President Felipe Calderon and his top prosecutor told The Associated Press on Thursday that Mexican police and soldiers are dangerously outgunned because U.S. authorities are failing to stop the smuggling of high-powered weapons into Mexico.
Calderon has complained for two years that the U.S. isn't carrying its weight in the cross-border drug war, despite the fact that American drug users fuel the problem.
"We need to stop the flow of guns and weapons towards Mexico," President Calderon told AP. "Let me express to you that we've seized in this two years more than 25,000 weapons and guns, and more than 90 percent of them came from United States, and I'm talking from missiles launchers to machine guns and grenades."
President Barack Obama's administration is beginning to respond.
On Wednesday, U.S. Attorney General Eric Holder promised to enforce a long-ignored ban on importing assault weapons, many of which are re-sold illegally and smuggled into Mexico to resupply the cartels.
Calderon applauded Holder's announcement saying it was the first time in many years that the American government was starting to show more commitment.
When the U.S. enforced the assault weapons ban, only 21 percent of the weapons Mexico seized from traffickers were assault rifles, Eduardo Medina Mora, Mexico's Attorney General said.
Today, it is more than half, and law enforcement officials are paying with their lives - some 800 have been killed in the past two years.
Both Medina Mora and Calderon said the U.S. should aggressively enforce its gun laws and pressure sellers to keep weapons in the hands of law-abiding citizens.
Homeland Security Secretary Janet Napolitano says every American has a stake in Mexico's war against murderous gangs, and acknowledges that violent drug cartels are now operating in many U.S. cities. Anderson Cooper reports Sunday, March 1.
The U.S. State Department said on Friday that U.S.-purchased or stolen weapons account for 95 percent of Mexico's drug related killings, and that Mexican cartels are increasingly carrying out contract killings in the U.S.
Drug-related killings claimed 6,290 lives last year in Mexico - more than double the 2007 toll. And more than 1,000 have been killed so far this year.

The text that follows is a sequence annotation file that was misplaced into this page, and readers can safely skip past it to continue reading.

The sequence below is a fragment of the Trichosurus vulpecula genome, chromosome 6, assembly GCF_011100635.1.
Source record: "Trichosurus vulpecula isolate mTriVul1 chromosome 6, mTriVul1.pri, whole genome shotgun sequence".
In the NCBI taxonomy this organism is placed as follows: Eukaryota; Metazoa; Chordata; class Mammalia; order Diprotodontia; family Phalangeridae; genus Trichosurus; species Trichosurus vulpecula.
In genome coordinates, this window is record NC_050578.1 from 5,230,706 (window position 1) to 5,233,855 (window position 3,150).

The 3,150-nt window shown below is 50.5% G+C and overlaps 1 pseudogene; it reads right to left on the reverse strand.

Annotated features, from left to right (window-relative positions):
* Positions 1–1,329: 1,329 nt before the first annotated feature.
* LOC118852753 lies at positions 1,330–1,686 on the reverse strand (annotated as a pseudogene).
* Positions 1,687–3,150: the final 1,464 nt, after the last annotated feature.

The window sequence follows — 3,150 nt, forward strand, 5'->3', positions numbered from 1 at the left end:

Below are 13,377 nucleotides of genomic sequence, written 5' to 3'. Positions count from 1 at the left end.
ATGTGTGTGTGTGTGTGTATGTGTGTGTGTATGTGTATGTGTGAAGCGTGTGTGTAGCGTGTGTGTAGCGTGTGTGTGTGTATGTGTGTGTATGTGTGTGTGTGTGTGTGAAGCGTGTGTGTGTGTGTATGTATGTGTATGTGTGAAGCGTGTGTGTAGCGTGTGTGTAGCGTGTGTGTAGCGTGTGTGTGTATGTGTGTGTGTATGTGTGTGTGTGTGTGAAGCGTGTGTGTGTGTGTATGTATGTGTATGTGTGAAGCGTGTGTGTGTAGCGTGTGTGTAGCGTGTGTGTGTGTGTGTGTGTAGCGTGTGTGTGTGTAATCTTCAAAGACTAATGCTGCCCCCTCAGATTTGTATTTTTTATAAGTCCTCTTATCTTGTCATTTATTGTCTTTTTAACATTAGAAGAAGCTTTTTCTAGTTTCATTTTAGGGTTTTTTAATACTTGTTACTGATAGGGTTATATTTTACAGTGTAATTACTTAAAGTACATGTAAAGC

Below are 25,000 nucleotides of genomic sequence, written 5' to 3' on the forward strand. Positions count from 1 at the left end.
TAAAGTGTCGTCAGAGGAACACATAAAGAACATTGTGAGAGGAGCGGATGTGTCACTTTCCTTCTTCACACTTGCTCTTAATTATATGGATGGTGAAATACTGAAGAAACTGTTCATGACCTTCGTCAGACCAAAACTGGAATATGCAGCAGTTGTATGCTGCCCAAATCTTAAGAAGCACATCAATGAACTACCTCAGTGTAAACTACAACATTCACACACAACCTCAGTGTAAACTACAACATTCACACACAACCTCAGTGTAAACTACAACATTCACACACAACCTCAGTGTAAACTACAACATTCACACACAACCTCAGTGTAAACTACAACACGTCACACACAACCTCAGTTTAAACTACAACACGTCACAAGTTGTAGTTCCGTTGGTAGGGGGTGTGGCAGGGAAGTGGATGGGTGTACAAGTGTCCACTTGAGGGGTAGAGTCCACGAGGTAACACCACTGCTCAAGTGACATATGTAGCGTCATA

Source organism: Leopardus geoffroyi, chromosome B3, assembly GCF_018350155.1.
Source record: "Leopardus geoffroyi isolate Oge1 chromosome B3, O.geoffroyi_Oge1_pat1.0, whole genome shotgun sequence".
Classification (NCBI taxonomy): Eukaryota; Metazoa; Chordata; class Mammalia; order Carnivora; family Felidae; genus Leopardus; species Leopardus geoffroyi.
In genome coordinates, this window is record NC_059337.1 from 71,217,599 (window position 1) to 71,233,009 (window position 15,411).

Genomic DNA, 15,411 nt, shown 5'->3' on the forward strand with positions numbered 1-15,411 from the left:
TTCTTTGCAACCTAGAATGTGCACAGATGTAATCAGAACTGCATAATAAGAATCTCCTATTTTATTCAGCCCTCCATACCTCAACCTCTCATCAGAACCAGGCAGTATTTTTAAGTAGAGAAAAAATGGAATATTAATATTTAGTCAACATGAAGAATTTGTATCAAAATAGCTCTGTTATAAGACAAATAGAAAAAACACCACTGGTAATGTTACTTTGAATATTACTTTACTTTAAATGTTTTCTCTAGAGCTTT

The violence is also spilling into the United States, with a sharp rise in kidnappings in Phoenix and cartels linked to gruesome murders all over the U.S.
Holder announced on Wednesday the Drug Enforcement Administration had rounded up 755 suspected Sinaloa cartel members and seized more than $59 million in drug money in the past 21 months.
Congress is also paying attention.
Lawmakers included $10 million in the economic stimulus package for Project Gunrunner, a federal crackdown on U.S. gun-trafficking networks.
Mexican cartels often pay U.S. citizens to purchase assault rifles or other guns at gun shops, then sell them to a cartel representative at a U.S. gun show, where registration rules are much less stringent and the gun sale can't be easily traced.
The Brookings Institution has estimated that 2,000 guns enter Mexico from the United States every day.
The ATF says more than 7,700 guns sold in America were traced to Mexico last year, up from 3,300 the year before and about 2,100 in 2006.
Cartels turn to the U.S. because Mexico's gun laws are relatively restrictive.
Mexicans must get approval for a gun purchase from the Mexican defense department and are limited to guns with a calibre no higher than the standard .38-calibre.
Larger calibres are considered military weapons and are off-limits to civilians.
Cartels are so easily armed that their hitmen have used assault rifles as if they are disposable, tossing the weapons aside while fleeing assassinations.
Mr. Obama said during his campaign that he respects Americans' Second Amendment right to bear arms, but favors "common sense" gun laws.
Advocates on both sides of the U.S. gun control debate took that to mean new curbs on ownership of assault weapons and background checks at the gun shows that supply much of the cartels' arsenal.
The U.S. actions follow a series of government reports warning that Mexico could melt into lawlessness if something isn't done.
Calderon angrily denied that his country is in danger of becoming a failed state, telling the AP that his government has complete control of Mexican territory.
But Mexico's leaders say they have no choice but to confront the cartels.
Mexico's Economy Secretary Gerardo Ruiz Mateos said this month that if they don't defeat the traffickers, the country's next president could be a drug dealer.
Canada Warns About Mexico Travel
Canada issued an travel advisory Friday warning a surge in drug-related murders in certain areas of Mexico has heightened the risk of visiting the country.
The Foreign Affairs Department has recommended Canadians to particular care when traveling of northern Mexico, especially around the border with the United States.
Cities such as Tijuana and Ciudad Juarez are the epicenters of a bloody drug war between Mexico's main cartels.
The Mexican government tripled its military presence in Ciudad Juarez this week.
The deparment warns that firefights between soldiers and drug cartels can occur at any time, and travelers can get caught in the crossfire.
The U.S. State Department recently issued a travel alert for Mexico, and has instructed its diplomats in Mexico not to travel to certain areas unless absolutely necessary.